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This holy week, we will wait in line to bend down and venerate a stark wooden cross. There is so much of God in this simple truth of loving. How we lift up what the world overlooks. How we let what is soft meet what is hard. How we give daily thanks for life, even its sacrifices.

Remember this truth you already know. Keep teaching me.

. . .

On Holy Saturday we wait. You know about this, too.

You are already resigned to the fate of third children, waiting while someone else’s need is greater or screams are louder. Your wide eyes soak up your surroundings while you wait your turn for attention, quietly filing away whatever you glean from the chaos around you.

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There is so much of God in this simple truth of waiting. How we must keep faith through long stretches for a dream to grow. How hope can be the heaviest weight to bear. How love wins despite evidence to the contrary.

Remember this truth you already know. Keep teaching me.

. . .

On Holy Saturday we tell stories. You know this, too. You grab clunky board books at naptime as I whisper well-worn words in your ear. You bat the pages back and forth, and a knowing smile curls across your cheeks as we rock to the rhythm of rhymes I memorized ages ago.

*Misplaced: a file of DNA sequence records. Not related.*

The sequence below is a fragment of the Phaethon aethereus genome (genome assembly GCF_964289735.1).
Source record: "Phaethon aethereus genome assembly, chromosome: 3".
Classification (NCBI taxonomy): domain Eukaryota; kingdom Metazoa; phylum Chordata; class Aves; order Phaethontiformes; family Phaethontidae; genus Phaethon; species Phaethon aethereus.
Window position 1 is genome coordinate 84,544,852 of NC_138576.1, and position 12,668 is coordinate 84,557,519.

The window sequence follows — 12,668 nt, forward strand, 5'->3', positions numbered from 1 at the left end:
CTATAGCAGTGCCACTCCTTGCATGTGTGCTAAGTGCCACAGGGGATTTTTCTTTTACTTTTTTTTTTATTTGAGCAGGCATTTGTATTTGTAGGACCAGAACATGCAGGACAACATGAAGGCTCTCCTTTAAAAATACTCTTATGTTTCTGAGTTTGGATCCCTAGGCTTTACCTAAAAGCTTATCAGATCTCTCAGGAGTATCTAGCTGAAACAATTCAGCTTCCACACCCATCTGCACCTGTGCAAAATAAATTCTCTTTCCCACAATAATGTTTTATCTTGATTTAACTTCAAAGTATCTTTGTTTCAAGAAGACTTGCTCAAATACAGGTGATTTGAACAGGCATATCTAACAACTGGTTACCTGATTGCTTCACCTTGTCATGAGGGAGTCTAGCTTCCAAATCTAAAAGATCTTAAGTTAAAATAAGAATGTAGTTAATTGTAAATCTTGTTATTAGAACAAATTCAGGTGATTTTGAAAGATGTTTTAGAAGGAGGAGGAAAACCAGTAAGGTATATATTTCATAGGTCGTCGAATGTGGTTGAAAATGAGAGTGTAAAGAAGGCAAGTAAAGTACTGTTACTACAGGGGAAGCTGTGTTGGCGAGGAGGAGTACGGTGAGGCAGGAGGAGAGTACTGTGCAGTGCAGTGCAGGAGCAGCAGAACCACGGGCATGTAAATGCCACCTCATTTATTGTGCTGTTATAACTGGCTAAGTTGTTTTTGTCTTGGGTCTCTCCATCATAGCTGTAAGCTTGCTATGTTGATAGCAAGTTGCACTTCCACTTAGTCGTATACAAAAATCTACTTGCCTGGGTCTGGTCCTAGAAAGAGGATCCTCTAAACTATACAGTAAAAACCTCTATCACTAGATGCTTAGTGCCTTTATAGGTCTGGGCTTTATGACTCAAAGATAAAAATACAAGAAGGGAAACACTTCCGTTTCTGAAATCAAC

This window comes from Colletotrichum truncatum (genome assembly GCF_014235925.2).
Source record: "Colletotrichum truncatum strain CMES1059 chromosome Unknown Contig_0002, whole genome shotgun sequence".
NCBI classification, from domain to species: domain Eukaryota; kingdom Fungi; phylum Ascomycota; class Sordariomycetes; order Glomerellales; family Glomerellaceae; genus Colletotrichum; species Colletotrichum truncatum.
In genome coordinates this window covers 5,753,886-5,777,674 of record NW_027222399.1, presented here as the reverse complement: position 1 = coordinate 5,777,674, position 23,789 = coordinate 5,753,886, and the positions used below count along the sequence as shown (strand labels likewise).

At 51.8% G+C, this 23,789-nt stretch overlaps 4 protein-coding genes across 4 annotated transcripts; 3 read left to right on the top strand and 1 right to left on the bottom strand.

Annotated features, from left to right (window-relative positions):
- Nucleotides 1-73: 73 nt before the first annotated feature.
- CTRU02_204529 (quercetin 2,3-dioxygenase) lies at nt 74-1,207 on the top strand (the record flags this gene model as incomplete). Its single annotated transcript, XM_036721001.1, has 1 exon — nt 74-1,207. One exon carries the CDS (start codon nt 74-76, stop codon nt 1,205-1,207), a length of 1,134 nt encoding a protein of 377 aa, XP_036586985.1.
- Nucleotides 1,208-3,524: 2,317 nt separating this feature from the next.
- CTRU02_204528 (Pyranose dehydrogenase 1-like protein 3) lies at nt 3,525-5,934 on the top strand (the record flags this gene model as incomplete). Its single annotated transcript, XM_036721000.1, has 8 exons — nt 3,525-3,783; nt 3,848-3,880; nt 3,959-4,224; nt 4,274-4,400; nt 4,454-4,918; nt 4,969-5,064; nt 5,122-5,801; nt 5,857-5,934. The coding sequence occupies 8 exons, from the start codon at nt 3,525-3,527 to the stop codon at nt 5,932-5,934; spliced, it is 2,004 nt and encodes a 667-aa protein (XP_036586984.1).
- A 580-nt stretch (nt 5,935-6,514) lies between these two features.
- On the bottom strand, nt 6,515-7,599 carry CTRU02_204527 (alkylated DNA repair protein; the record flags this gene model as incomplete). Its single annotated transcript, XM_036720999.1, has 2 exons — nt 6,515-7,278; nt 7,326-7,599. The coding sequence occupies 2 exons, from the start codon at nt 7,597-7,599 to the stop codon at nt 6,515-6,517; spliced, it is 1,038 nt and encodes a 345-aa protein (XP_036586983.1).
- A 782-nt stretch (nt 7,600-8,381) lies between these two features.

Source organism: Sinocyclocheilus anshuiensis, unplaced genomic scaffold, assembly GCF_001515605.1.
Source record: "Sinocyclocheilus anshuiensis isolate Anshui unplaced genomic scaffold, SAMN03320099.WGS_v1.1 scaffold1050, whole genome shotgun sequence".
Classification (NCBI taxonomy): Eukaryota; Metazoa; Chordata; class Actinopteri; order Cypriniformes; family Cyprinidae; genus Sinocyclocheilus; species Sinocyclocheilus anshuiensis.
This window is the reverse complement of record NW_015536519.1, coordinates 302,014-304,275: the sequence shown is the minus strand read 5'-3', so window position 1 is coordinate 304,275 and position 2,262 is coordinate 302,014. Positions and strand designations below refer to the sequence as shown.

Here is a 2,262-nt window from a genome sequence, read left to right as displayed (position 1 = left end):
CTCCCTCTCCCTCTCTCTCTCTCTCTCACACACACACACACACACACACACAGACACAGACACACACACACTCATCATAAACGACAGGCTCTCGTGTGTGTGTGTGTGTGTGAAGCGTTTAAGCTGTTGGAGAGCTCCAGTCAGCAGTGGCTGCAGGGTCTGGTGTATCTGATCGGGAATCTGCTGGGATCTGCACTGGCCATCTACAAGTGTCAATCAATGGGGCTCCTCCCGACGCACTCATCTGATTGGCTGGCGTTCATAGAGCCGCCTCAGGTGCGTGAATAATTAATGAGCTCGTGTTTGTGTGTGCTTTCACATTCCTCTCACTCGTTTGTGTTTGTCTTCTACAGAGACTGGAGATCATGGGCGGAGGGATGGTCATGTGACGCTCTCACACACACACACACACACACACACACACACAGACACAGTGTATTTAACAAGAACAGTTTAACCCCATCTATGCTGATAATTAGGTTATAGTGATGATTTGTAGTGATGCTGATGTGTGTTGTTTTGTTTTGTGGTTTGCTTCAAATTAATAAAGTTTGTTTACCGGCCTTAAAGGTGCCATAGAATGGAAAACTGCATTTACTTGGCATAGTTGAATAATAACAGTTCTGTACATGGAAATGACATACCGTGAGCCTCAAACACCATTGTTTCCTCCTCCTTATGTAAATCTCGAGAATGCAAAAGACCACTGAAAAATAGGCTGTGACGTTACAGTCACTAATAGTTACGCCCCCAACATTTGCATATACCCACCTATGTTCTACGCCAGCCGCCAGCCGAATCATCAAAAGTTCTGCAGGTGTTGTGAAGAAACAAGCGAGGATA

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There is so much of God in this simple truth of telling stories. How stories make us who we are. How the divine mystery speaks through holy word. How sharing long-ago tales makes them real again before our eyes.

Remember this truth you already know. Keep teaching me.

. . .

On Easter Sunday we sing and we feast. You know about this, too.

You clap your hands for lullabies and Old McDonald, each new verse like an Alleluia of joy. You gulp down sweet peaches and smooth pears, devour messy scrambled eggs and slimy avocado chunks. You delight in music and meals, whatever sweetness is offered to fill you up.

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There is so much of God in this simple truth of singing and feasting. How celebration sets all five senses on fire with joy. How we are an Easter people, hard stones of our hearts rolled away to find an empty tomb echoing promise. How we cannot keep from singing.

Remember this truth you already know. Keep teaching me.

. . .

This is a hard and holy week. This is a hard and holy life.

What a gift to share it again, anew, with you.

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28 Comments

  1. jenni ho-huan on 1 April 2015 at 8:27 am